Lending to UK households grew in October, as British consumers continued to borrow money in spite of the vote to leave the European Union.
Consumer credit grew by an annual rate of 10.5 per cent in October, marginally faster than the 10.4 per cent rate reported for September.
This translates to an increase of £1.6bn in October, bringing total amounts owed by consumers to £190.1bn.
The figures measure the amount lent to households in loans and credit cards, but exclude mortgage lending, which also recorded growth in October.
Credit card borrowing grew by £0.6bn in the month, to a total of £66.2bn, while the growth rate of credit card borrowing over the last year has now hit nine per cent.
This was slightly higher than the September figures, which showed that Britons had increased credit card borrowing by £0.5bn, which translated to a growth rate of 8.4 per cent.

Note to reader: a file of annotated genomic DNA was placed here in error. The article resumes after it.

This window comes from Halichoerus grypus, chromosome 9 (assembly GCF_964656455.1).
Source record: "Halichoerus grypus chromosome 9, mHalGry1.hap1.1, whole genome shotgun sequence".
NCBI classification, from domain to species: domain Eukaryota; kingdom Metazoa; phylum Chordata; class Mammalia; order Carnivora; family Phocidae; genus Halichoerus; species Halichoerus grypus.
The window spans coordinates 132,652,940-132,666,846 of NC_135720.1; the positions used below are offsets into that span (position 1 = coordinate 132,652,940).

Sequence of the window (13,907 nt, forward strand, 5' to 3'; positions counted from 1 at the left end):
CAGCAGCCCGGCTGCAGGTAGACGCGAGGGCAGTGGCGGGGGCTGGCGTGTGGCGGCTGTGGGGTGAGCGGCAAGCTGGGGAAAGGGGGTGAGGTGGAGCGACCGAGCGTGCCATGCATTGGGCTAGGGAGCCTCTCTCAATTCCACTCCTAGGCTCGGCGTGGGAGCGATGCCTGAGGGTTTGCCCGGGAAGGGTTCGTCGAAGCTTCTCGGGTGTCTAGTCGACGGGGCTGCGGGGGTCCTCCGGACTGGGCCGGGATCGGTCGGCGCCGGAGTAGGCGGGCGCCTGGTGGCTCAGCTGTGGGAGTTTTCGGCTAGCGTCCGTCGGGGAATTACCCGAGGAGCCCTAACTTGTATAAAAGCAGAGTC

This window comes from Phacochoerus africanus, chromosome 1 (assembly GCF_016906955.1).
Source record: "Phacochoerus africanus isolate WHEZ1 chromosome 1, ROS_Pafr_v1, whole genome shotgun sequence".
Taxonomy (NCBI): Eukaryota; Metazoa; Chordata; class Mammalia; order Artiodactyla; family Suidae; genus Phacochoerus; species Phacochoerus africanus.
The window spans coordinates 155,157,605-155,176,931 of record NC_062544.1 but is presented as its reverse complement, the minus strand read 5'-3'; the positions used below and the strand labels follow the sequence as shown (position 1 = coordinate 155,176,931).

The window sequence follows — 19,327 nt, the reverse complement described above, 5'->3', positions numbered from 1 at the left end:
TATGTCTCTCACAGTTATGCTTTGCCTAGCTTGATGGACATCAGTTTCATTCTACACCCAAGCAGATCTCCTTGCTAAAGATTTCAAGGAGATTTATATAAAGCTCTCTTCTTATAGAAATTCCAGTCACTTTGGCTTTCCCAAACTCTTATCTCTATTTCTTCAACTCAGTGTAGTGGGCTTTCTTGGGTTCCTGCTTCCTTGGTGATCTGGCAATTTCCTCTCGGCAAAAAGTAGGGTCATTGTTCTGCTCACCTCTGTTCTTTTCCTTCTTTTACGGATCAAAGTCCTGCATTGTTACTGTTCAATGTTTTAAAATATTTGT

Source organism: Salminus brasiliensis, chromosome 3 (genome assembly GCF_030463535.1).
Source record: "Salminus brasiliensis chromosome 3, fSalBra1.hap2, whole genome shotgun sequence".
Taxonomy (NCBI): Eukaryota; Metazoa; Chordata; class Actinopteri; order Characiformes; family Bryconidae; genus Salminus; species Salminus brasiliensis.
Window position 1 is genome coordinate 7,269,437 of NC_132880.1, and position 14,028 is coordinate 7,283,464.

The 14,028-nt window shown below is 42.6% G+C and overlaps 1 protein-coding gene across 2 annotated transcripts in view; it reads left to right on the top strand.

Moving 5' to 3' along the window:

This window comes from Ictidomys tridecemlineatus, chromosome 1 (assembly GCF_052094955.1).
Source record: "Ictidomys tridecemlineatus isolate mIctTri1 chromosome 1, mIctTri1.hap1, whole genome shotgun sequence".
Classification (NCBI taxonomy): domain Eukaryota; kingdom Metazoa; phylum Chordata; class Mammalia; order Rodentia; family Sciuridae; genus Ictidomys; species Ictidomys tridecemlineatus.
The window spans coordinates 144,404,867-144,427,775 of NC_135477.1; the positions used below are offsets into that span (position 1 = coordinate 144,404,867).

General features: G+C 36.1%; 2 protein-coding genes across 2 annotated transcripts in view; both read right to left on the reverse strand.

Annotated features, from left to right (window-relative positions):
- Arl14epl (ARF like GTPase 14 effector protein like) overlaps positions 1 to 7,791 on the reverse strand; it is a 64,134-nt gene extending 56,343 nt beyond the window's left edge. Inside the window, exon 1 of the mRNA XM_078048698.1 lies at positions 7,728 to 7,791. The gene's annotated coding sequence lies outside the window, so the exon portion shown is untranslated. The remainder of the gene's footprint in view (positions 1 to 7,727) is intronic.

The results indicate that British consumers are borrowing at a relatively healthy growth rate, although the effects of the devaluation of the pound may affect it if, as expected, inflation rises and consumer prices rise.
Howard Archer, chief UK and European economist for IHS Markit said: "It looks inevitable that the fundamentals for consumers will progressively weaken over the coming months with inflation rising markedly due to the weakened pound and companies likely increasingly looking to hold down pay to limit their total costs."
"Indeed, it looks probable that inflation will move above earnings growth during 2017. Furthermore, the labour market also looks likely to come under mounting pressure despite its recent resilience." he added.